eBook Details


The English Heiress

Series: Heiress , Book 1.0
By: Roberta Gellis | Other books by Roberta Gellis
Published By: Ellora's Cave Publishing Inc.
Published: Feb 12, 2009
ISBN # 9781419920899
Word Count: 147,411
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Categories: Romance>Historical Other Historical Fiction


The English Heiress (Heiress) by Roberta Gellis - Romance>Historical Other eBook

Blush: This is a sensual romance (may have explicit love scenes, but not erotic level).
First in the Heiress series.
Leonie de Conyers’ life had been destroyed by the French Revolution. Her mother and brother died in the prison where she had been raped and starved for no greater crime than her father’s title. And her father died in an escape engineered by a stranger who claimed he had come to bring her to England where she would inherit the property and wealth of an uncle. Did Leonie dare to believe in such altruism?
Roger St. Eyre’s life had been destroyed by the girl he fell passionately in love with. Solange did not love him, she was selfish and vicious and extravagant. By the time she died, Roger felt dead himself. Perhaps he was hoping for the peace death brings when he set out to wrest his old friend Henry de Conyers from the murderous grip of the French Revolution.
Instead, Roger and Leonie found love and reasons to live—if they could escape exposure to the revolutionary fanatics and their favorite toy, the guillotine.
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Copyright © ROBERTA GELLIS, 1979, 2009

All Rights Reserved, Ellora's Cave Publishing, Inc.

Sir Joseph St. Eyre’s hoarse roar penetrated the half-open doors of his study into the breakfast parlor, making his wife’s blue eyes open wide and his youngest son’s expressive brows rise. His grandson jumped. Philip was the only member of the third generation of a large and lively set of descendants, a credit to the old man’s virility, who was currently resident in the large manor house of Stonar Magna. He was not accustomed to displays of temper from his grandsire. Over seven decades of life, encompassing three wives, a numerous and abundantly energetic family, and many joys and sorrows, Sir Joseph had developed an equable disposition.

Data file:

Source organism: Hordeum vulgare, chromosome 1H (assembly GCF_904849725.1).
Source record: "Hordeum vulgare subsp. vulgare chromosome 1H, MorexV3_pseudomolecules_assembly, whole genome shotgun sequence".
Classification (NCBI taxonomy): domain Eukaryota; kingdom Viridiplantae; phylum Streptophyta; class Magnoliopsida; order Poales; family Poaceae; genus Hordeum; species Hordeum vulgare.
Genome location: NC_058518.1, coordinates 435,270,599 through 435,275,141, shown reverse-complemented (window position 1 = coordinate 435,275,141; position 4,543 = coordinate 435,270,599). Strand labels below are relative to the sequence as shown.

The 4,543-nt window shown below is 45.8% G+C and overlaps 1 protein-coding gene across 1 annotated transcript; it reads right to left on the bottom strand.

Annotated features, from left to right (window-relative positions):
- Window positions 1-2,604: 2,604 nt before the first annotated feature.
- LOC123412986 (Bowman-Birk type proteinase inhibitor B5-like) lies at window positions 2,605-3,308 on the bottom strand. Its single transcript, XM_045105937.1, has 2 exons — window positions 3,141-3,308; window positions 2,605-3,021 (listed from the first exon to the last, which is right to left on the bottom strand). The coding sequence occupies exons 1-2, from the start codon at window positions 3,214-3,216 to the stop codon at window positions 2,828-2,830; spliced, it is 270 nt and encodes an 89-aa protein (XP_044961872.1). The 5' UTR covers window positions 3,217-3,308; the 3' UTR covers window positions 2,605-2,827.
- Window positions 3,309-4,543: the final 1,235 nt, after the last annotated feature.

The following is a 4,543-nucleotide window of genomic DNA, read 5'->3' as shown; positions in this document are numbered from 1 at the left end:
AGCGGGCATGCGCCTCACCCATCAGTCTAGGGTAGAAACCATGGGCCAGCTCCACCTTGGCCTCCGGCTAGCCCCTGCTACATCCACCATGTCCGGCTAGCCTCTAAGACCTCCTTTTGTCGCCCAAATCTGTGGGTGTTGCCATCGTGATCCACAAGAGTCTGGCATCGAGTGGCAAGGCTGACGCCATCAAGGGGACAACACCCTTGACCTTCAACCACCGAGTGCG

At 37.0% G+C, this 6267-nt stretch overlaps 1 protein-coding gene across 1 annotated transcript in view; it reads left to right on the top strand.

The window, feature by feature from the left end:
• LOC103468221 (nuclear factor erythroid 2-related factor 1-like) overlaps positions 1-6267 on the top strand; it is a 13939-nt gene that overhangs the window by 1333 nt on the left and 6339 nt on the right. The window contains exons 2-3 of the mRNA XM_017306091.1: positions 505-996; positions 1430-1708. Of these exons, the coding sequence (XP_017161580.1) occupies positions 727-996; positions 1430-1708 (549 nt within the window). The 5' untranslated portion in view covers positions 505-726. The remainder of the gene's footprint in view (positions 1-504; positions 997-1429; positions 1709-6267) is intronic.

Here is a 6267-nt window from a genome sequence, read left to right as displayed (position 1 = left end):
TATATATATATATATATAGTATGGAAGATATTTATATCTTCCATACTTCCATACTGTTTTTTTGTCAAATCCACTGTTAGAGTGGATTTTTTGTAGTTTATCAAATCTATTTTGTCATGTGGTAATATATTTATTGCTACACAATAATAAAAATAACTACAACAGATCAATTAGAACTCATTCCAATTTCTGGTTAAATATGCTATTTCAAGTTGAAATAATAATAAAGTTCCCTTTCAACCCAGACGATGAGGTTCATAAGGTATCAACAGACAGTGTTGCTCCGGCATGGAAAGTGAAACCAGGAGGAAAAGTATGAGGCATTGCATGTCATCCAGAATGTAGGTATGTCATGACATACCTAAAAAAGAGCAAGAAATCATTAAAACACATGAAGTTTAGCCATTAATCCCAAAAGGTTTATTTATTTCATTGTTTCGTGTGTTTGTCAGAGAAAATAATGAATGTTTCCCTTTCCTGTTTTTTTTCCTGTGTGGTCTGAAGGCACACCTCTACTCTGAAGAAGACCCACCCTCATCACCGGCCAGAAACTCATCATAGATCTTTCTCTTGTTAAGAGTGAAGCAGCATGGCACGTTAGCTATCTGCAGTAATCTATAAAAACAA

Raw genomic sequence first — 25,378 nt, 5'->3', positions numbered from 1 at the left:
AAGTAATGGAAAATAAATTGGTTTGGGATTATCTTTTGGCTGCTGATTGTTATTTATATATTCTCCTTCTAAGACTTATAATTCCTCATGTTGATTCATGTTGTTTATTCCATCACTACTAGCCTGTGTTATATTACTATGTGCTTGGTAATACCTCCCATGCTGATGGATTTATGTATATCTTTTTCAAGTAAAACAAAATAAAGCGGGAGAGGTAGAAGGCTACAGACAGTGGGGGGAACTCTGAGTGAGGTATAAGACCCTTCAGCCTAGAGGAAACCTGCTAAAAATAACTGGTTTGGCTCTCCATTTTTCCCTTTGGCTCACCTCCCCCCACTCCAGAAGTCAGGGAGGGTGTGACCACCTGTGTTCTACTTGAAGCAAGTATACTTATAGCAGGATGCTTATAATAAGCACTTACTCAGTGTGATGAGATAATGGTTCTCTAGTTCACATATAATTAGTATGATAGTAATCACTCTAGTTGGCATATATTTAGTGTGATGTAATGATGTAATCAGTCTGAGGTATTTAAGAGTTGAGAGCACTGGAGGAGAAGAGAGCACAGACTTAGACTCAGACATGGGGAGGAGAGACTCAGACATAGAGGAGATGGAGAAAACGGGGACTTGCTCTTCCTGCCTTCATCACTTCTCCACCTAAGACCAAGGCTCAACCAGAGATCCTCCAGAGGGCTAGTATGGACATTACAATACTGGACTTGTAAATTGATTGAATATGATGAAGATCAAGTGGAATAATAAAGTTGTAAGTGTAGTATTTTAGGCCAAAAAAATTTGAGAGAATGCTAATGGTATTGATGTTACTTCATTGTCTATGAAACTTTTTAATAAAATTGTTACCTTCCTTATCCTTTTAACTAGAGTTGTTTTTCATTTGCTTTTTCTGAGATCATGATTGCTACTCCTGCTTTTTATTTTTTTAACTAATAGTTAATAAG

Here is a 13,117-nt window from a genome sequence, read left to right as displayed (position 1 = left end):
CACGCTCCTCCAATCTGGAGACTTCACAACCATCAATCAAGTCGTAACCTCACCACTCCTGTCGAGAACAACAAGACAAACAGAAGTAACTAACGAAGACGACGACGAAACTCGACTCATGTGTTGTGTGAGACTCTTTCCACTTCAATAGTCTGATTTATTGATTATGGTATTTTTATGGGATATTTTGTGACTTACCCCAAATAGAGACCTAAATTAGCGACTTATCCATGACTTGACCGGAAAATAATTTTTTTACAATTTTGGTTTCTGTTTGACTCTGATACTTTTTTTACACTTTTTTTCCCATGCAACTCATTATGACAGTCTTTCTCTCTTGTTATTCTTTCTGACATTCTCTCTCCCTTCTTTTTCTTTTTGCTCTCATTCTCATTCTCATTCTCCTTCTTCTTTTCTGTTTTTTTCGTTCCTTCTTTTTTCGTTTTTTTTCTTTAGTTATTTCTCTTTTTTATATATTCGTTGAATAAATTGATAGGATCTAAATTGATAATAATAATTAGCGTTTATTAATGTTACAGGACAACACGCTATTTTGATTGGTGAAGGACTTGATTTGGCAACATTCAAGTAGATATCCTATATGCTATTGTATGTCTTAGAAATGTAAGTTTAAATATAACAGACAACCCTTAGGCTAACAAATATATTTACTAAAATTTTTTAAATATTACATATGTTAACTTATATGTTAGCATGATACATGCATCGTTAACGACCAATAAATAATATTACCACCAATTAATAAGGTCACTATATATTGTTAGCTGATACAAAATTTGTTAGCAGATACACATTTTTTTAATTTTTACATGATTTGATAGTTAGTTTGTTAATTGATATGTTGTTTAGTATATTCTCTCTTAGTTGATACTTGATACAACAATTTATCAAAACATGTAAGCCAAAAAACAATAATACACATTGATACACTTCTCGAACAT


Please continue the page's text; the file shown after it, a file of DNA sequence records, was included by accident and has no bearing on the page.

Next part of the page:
“Grand-mère,” the boy exclaimed, “qu’est-ce que c’est que—”

“Speak English, Philip,” Roger St. Eyre interrupted.

There was no particular expression in his voice, but his stepmother, Lady Margaret, glanced briefly in his direction before she turned her attention to Philip, who was obligingly repeating in English his question about what had disturbed his grandfather.

“I have no idea,” Lady Margaret replied placidly, and then widened her eyes again as a renewed blast of expletives curdled the air. “But I really think your papa had better go and see what is wrong before your ears are further sullied with objectionable phrases.”

That made Philip giggle happily. Grand-mère was so different from Maman. She said many of the same things, but Grand-mère was only “doing the proper”, and her eyes laughed. She knew that Philip was no longer a baby and didn’t wish him to be one, nor to be like a perfect image of a boy in a silly novel. It was nicer here, nicer without Maman’s shrill, sharp complaining and bitter words. The giggle cut off suddenly and Philip bowed his head. Those were bad thoughts. He had had them many times before, but that was different. Now Maman was dead.

Lady Margaret did not notice Philip’s gesture of guilt, because Roger had thrown down his napkin and was sliding his chair back to rise. He smiled warmly at his stepmother, and she returned his smile thinking that Roger was looking much better. In the months since Solange had died, many of the lines of bitterness and worry had smoothed away from Roger’s dark face. His expression had always been saturnine because of the way his brows arched in a circumflex above his eyes and because of the length and firmness in his jaw. However, as a boy the look in Roger’s eyes—brightly, almost shockingly blue against his dark skin—had been gentle and kind when it did not sparkle with mischief.

Manhood had not changed that expression, until Roger had met Solange on his Grand Tour. He had courted her, loved her, sworn to be true. Unlike other young men, Roger had not forgotten her or his promises. With characteristic tenacity of purpose he had discussed the matter with his father, sensibly presenting facts and figures about his love’s family background and financial expectations rather than the color of her eyes or the shape of her face. Sir Joseph could see no objections, beyond the fact that Solange was French. He pointed out to his son that the lifestyles of the two nations were very different and that a French girl from a family tied to the French court might not be happy in England. To this Roger had replied that he had discussed the matter with Solange and she understood.